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Portfolio Optimization


Table of Contents



When we talk about trading, we always discuss optimal entry and exit points. We rarely speak of portfolio construction, which is equivalently important as entry signal to your return, if not more. As the old saying goes, don't put all the eggs into one basket. Asset diversification is the best way to reduce systematic risk and idiosyncratic shock. Diversified allocation insulates your entire portfolio from the ups and downs of a single stock or class of securities. For those of you who study finance, modern portfolio theory is the ideal mathematical framework for assembling a portfolio of assets such that the expected return is maximized for a given level of risk. However, I watched a video by Wolfram recently. It challenged the traditional approach and introduced graph theory to portfolio optimization. There are plenty of quant shops deploying fancy mathematic tools to solve the market. The real question for us is, as fancy as it sounds, does graph theory work on portfolio optimization?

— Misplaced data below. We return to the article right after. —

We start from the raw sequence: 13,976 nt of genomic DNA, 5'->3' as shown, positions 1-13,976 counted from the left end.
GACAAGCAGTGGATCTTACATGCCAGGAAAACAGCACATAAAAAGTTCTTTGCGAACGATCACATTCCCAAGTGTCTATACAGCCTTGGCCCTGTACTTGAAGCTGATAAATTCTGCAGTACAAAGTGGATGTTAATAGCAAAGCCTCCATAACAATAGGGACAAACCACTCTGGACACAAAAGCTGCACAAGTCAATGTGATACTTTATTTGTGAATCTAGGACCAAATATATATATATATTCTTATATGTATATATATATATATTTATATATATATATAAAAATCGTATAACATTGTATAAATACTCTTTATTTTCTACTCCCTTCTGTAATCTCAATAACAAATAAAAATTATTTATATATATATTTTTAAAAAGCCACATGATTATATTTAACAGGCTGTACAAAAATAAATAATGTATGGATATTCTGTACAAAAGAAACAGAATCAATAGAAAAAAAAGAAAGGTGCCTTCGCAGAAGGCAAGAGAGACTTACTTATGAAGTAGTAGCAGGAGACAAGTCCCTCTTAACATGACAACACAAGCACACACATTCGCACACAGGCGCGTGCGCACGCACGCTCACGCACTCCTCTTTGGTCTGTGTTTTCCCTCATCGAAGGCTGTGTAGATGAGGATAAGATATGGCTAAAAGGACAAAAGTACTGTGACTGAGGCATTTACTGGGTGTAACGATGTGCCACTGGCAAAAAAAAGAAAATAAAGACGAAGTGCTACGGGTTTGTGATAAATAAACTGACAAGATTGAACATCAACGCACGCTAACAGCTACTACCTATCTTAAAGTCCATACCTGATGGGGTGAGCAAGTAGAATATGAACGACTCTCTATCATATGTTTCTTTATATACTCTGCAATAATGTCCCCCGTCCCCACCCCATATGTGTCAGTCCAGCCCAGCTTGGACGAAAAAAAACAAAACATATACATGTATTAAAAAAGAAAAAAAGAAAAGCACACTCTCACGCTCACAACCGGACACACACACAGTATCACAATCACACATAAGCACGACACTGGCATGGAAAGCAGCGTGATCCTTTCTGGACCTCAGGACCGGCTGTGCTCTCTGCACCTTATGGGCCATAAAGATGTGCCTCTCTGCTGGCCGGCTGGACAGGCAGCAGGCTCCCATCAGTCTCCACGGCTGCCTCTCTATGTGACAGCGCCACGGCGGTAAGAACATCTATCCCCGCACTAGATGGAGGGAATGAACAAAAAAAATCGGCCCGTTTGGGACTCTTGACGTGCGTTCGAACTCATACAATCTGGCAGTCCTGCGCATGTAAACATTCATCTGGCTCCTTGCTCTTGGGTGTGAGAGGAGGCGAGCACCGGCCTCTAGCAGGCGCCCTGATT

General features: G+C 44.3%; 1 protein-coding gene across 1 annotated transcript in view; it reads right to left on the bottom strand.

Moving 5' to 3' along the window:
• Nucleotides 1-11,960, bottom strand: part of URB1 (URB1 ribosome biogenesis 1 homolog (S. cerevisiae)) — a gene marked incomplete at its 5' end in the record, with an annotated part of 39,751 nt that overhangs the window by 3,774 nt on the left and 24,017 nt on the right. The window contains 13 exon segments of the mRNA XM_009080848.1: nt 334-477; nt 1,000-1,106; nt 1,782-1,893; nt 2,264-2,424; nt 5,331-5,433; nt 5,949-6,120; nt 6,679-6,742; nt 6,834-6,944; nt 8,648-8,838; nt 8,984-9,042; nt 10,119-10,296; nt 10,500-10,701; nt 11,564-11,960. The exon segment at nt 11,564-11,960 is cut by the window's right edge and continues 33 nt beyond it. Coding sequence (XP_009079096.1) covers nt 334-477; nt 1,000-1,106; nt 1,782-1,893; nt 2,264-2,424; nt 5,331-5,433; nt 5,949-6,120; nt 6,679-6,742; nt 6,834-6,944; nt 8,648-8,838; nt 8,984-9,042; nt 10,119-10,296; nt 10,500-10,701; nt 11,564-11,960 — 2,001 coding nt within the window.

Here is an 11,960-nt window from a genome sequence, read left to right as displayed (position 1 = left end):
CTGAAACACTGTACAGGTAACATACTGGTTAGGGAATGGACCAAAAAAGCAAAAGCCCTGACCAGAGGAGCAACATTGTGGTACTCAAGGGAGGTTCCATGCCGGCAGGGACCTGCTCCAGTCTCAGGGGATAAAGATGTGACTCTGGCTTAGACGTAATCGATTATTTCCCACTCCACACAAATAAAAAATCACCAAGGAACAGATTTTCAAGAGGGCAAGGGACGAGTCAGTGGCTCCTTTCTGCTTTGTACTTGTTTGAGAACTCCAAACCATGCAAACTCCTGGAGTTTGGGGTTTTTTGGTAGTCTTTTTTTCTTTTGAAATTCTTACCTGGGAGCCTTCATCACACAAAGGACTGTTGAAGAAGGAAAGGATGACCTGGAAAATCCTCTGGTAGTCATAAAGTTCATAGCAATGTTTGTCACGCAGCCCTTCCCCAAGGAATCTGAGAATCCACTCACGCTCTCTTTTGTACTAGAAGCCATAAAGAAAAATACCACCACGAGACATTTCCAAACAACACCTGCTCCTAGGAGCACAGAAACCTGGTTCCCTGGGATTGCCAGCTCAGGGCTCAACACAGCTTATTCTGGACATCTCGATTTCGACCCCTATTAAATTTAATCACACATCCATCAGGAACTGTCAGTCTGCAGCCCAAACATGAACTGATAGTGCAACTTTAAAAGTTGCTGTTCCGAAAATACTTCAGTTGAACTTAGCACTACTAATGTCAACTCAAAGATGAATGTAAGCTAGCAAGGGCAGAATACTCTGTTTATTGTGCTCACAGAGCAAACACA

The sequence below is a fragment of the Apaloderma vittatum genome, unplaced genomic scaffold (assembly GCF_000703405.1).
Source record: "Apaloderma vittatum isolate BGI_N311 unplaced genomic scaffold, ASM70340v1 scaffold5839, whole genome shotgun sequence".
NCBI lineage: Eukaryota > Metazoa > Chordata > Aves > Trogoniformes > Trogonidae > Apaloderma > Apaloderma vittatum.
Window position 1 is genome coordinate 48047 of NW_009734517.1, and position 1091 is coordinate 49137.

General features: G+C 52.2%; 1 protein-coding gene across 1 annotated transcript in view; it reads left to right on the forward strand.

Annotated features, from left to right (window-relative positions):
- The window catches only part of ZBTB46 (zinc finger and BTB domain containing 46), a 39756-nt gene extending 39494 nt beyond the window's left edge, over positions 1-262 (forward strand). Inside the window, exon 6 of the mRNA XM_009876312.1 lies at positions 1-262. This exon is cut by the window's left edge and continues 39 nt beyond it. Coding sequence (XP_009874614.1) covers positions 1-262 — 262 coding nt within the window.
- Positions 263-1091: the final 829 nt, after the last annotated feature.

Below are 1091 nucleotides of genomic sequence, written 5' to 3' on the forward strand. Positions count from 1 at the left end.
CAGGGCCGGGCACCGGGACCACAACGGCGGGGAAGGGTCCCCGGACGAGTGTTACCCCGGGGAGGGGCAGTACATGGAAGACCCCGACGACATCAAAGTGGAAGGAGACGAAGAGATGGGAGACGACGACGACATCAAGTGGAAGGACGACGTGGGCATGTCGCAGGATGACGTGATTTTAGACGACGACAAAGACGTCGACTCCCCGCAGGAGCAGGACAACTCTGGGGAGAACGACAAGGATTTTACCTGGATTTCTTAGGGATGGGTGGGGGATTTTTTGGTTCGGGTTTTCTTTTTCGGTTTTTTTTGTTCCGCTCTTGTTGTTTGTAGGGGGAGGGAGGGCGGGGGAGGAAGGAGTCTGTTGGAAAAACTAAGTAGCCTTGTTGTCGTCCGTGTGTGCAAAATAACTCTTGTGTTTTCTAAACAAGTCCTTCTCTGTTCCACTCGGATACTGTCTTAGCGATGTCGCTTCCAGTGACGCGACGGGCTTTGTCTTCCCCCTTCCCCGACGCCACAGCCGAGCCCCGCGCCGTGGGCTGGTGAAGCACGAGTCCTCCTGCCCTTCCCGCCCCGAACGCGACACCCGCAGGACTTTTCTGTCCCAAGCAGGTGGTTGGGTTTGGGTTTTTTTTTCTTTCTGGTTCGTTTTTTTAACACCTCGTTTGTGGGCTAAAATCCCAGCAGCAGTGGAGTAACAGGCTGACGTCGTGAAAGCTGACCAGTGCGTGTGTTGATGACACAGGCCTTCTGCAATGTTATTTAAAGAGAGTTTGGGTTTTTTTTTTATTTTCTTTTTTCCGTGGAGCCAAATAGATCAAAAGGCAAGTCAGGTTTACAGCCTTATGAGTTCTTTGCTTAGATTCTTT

Degeneracy Ordering

To construct a graph ADT, we need vertices, edges and weights. Let’s take Euro Stoxx 50 Index from 2014 to 2018 for instance. We take 60/40 split and set 2014 to 2016 as the training horizon, 2017 to 2018 as the testing horizon. We denote 50 composites as the vertices. We denote the correlation between the mean return of two stocks as the weights. Only if the correlation exceeds the preset threshold (0.6 in this case), we establish an undirected edge between two vertices.